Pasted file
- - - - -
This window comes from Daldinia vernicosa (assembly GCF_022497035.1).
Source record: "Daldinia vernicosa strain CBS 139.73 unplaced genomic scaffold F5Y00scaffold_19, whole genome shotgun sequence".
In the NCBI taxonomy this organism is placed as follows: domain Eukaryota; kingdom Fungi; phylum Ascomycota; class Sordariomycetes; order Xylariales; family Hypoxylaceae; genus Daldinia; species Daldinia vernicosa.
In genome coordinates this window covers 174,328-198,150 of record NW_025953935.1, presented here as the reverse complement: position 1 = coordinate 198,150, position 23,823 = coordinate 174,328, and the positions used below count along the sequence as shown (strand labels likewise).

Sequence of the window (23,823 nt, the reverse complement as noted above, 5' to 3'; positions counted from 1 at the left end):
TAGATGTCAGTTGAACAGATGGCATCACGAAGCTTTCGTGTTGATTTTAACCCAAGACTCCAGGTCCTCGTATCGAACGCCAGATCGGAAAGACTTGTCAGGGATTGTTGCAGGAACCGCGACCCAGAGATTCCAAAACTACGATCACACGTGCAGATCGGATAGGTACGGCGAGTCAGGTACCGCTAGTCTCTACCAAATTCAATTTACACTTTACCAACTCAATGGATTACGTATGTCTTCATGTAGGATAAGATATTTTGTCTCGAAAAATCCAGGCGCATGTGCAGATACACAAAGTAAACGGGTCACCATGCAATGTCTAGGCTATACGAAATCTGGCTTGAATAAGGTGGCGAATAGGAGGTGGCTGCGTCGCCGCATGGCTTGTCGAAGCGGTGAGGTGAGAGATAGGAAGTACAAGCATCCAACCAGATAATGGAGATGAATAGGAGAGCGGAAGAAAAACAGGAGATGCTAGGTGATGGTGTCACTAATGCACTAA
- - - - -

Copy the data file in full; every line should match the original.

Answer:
This window comes from Daldinia vernicosa (assembly GCF_022497035.1).
Source record: "Daldinia vernicosa strain CBS 139.73 unplaced genomic scaffold F5Y00scaffold_19, whole genome shotgun sequence".
In the NCBI taxonomy this organism is placed as follows: domain Eukaryota; kingdom Fungi; phylum Ascomycota; class Sordariomycetes; order Xylariales; family Hypoxylaceae; genus Daldinia; species Daldinia vernicosa.
In genome coordinates this window covers 174,328-198,150 of record NW_025953935.1, presented here as the reverse complement: position 1 = coordinate 198,150, position 23,823 = coordinate 174,328, and the positions used below count along the sequence as shown (strand labels likewise).

Sequence of the window (23,823 nt, the reverse complement as noted above, 5' to 3'; positions counted from 1 at the left end):
TAGATGTCAGTTGAACAGATGGCATCACGAAGCTTTCGTGTTGATTTTAACCCAAGACTCCAGGTCCTCGTATCGAACGCCAGATCGGAAAGACTTGTCAGGGATTGTTGCAGGAACCGCGACCCAGAGATTCCAAAACTACGATCACACGTGCAGATCGGATAGGTACGGCGAGTCAGGTACCGCTAGTCTCTACCAAATTCAATTTACACTTTACCAACTCAATGGATTACGTATGTCTTCATGTAGGATAAGATATTTTGTCTCGAAAAATCCAGGCGCATGTGCAGATACACAAAGTAAACGGGTCACCATGCAATGTCTAGGCTATACGAAATCTGGCTTGAATAAGGTGGCGAATAGGAGGTGGCTGCGTCGCCGCATGGCTTGTCGAAGCGGTGAGGTGAGAGATAGGAAGTACAAGCATCCAACCAGATAATGGAGATGAATAGGAGAGCGGAAGAAAAACAGGAGATGCTAGGTGATGGTGTCACTAATGCACTAA